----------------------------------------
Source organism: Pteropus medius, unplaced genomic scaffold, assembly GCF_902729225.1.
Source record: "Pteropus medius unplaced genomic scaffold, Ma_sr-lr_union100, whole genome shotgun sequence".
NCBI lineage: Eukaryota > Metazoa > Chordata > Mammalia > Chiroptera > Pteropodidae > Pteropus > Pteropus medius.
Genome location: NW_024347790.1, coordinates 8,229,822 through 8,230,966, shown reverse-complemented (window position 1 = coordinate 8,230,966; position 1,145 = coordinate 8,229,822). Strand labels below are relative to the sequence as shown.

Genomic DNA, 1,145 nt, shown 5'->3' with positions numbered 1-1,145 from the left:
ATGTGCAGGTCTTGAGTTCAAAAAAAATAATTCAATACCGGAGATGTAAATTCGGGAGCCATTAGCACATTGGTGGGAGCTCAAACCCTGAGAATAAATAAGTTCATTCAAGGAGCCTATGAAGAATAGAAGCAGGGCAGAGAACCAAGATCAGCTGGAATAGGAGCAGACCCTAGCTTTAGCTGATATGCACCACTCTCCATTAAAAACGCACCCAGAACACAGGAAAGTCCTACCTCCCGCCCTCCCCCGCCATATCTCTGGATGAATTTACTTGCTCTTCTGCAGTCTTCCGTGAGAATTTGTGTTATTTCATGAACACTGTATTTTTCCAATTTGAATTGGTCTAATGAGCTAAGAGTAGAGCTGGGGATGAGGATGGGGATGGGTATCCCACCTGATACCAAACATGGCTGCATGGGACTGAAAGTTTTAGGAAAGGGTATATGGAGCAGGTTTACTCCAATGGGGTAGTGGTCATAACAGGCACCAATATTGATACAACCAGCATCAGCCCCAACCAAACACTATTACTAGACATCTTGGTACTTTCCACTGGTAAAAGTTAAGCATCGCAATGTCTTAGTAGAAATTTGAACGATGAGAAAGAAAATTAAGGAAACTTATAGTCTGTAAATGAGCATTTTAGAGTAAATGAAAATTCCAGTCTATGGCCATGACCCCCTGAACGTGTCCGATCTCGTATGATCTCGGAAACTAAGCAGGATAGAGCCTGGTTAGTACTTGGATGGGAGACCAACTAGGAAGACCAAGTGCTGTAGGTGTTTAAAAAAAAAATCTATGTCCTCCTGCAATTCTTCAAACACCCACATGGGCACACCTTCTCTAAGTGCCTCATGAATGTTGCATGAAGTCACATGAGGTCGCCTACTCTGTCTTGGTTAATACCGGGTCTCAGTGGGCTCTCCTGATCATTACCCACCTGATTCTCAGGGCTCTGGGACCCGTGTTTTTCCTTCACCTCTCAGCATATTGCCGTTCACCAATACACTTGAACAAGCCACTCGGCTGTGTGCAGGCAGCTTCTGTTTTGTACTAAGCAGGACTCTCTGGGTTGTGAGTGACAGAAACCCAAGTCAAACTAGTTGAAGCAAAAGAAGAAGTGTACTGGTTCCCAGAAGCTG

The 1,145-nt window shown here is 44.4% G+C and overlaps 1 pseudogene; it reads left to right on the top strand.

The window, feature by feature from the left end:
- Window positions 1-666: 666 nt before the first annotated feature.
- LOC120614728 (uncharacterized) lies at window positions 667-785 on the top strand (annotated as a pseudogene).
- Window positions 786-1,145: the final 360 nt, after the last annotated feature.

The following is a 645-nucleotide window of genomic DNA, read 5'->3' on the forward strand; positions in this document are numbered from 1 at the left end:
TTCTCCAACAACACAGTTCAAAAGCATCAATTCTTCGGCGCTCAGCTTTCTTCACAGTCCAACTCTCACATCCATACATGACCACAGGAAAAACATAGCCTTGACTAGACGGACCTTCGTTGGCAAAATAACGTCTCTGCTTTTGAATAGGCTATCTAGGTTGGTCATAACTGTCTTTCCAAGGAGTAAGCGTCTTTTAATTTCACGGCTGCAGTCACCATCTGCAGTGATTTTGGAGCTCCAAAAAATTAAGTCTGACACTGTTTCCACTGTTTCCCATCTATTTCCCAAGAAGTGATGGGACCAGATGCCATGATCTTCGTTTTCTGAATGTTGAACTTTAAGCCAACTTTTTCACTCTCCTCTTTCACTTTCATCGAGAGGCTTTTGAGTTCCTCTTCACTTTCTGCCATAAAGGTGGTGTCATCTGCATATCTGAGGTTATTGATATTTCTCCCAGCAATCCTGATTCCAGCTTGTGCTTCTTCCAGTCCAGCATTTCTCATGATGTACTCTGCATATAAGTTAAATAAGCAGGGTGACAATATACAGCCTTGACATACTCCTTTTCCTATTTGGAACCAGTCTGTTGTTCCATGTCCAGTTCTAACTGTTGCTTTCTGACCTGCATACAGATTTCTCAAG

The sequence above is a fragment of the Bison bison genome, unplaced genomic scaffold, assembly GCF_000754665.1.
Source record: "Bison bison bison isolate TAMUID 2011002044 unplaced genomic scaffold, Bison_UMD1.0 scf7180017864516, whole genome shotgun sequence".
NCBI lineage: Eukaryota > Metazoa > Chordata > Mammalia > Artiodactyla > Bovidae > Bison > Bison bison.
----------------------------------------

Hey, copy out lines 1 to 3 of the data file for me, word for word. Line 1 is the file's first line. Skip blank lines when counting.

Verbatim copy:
Source organism: Pteropus medius, unplaced genomic scaffold, assembly GCF_902729225.1.
Source record: "Pteropus medius unplaced genomic scaffold, Ma_sr-lr_union100, whole genome shotgun sequence".
NCBI lineage: Eukaryota > Metazoa > Chordata > Mammalia > Chiroptera > Pteropodidae > Pteropus > Pteropus medius.